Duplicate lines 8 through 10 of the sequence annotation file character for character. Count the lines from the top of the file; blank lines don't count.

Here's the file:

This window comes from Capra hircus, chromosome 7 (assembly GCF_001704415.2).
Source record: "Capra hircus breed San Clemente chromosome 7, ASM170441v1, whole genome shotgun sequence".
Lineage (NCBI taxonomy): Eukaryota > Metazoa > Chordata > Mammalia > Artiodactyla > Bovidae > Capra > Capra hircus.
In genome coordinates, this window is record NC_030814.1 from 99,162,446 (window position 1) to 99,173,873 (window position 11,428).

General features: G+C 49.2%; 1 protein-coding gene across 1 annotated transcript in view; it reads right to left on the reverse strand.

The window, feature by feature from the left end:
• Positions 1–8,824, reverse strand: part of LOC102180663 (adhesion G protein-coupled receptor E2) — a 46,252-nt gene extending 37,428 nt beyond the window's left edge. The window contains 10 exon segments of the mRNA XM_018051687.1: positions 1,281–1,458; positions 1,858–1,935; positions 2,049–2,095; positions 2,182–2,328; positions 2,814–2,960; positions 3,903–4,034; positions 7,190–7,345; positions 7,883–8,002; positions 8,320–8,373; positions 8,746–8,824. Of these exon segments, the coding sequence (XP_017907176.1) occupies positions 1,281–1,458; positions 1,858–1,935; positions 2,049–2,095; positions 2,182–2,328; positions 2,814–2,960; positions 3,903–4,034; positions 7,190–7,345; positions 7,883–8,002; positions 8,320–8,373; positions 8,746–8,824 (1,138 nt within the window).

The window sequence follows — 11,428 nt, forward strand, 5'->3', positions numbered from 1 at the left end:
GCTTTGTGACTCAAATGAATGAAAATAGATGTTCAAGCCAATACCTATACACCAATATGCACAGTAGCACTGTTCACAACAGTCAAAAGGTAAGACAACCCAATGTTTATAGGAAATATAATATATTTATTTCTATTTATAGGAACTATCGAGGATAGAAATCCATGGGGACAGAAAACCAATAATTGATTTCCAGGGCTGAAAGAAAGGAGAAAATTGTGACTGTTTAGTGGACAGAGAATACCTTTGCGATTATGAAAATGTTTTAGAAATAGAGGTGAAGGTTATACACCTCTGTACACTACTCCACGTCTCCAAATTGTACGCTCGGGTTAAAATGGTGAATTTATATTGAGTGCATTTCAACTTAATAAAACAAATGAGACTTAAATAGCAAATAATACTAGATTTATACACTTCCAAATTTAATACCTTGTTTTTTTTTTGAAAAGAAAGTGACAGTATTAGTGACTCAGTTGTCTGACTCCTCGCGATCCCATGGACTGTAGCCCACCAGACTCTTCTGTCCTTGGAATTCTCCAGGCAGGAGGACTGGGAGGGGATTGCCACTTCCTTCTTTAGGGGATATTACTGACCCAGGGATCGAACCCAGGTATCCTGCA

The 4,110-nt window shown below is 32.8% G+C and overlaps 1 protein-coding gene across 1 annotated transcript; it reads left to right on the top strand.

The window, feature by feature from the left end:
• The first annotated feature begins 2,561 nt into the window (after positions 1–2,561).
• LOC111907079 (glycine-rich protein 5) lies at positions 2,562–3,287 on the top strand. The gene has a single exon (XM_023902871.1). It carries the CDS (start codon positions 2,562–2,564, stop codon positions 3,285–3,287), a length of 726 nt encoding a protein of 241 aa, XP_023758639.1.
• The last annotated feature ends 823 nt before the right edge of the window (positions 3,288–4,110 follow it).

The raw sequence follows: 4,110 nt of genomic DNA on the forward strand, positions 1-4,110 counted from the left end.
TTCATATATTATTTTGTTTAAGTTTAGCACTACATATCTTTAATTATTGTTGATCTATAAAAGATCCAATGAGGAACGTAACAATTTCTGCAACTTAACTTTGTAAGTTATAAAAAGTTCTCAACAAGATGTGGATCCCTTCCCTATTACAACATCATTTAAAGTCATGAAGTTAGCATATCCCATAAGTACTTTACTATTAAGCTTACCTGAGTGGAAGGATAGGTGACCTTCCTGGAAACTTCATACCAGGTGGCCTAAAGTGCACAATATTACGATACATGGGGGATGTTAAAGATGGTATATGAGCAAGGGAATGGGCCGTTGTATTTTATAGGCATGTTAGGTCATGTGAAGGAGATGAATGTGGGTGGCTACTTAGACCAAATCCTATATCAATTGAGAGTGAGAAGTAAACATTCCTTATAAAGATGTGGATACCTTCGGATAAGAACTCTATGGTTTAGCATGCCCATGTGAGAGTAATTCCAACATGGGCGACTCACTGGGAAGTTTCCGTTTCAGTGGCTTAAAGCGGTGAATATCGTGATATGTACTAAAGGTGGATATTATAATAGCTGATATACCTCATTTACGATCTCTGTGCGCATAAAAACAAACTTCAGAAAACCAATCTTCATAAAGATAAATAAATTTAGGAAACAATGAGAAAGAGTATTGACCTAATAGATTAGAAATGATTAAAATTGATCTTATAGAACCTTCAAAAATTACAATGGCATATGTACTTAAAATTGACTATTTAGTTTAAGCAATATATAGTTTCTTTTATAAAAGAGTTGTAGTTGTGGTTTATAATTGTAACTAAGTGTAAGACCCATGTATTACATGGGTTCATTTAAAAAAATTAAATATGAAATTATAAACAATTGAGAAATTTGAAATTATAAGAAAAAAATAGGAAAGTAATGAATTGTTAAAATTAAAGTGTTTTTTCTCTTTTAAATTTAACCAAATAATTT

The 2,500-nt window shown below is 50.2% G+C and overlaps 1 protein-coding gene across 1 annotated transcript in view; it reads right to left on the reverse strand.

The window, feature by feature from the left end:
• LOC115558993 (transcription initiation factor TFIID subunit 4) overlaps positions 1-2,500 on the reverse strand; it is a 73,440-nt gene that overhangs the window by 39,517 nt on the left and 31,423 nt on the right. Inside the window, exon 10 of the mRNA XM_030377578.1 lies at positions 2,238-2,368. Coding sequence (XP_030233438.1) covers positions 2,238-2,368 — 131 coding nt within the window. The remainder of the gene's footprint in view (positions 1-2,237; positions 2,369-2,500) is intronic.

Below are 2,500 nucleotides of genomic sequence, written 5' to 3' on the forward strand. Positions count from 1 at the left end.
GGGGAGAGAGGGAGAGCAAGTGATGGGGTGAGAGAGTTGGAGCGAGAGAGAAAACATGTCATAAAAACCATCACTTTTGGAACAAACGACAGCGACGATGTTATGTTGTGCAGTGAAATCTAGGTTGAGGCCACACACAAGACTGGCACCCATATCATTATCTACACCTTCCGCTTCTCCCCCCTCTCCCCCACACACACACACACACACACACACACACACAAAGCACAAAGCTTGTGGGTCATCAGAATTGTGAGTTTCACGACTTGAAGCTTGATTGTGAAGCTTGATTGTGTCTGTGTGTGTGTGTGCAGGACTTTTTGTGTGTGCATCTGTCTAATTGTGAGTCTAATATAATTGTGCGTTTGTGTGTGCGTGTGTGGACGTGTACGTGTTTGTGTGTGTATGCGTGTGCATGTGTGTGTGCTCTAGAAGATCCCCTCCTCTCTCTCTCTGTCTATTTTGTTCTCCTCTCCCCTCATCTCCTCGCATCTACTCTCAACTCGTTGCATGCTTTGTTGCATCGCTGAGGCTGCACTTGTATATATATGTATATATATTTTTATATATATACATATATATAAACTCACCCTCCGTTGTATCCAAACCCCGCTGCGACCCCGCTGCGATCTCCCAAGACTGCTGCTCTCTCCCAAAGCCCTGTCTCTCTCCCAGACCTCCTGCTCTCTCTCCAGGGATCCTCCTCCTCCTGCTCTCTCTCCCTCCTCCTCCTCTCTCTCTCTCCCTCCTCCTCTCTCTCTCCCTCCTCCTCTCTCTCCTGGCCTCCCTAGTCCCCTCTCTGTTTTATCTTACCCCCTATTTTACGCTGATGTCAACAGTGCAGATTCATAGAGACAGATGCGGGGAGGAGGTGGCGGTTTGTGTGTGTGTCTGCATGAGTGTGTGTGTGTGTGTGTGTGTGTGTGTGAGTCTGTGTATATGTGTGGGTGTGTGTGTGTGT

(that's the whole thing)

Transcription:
The window sequence follows — 11,428 nt, forward strand, 5'->3', positions numbered from 1 at the left end:
GCTTTGTGACTCAAATGAATGAAAATAGATGTTCAAGCCAATACCTATACACCAATATGCACAGTAGCACTGTTCACAACAGTCAAAAGGTAAGACAACCCAATGTTTATAGGAAATATAATATATTTATTTCTATTTATAGGAACTATCGAGGATAGAAATCCATGGGGACAGAAAACCAATAATTGATTTCCAGGGCTGAAAGAAAGGAGAAAATTGTGACTGTTTAGTGGACAGAGAATACCTTTGCGATTATGAAAATGTTTTAGAAATAGAGGTGAAGGTTATACACCTCTGTACACTACTCCACGTCTCCAAATTGTACGCTCGGGTTAAAATGGTGAATTTATATTGAGTGCATTTCAACTTAATAAAACAAATGAGACTTAAATAGCAAATAATACTAGATTTATACACTTCCAAATTTAATACCTTGTTTTTTTTTTGAAAAGAAAGTGACAGTATTAGTGACTCAGTTGTCTGACTCCTCGCGATCCCATGGACTGTAGCCCACCAGACTCTTCTGTCCTTGGAATTCTCCAGGCAGGAGGACTGGGAGGGGATTGCCACTTCCTTCTTTAGGGGATATTACTGACCCAGGGATCGAACCCAGGTATCCTGCA

The 4,110-nt window shown below is 32.8% G+C and overlaps 1 protein-coding gene across 1 annotated transcript; it reads left to right on the top strand.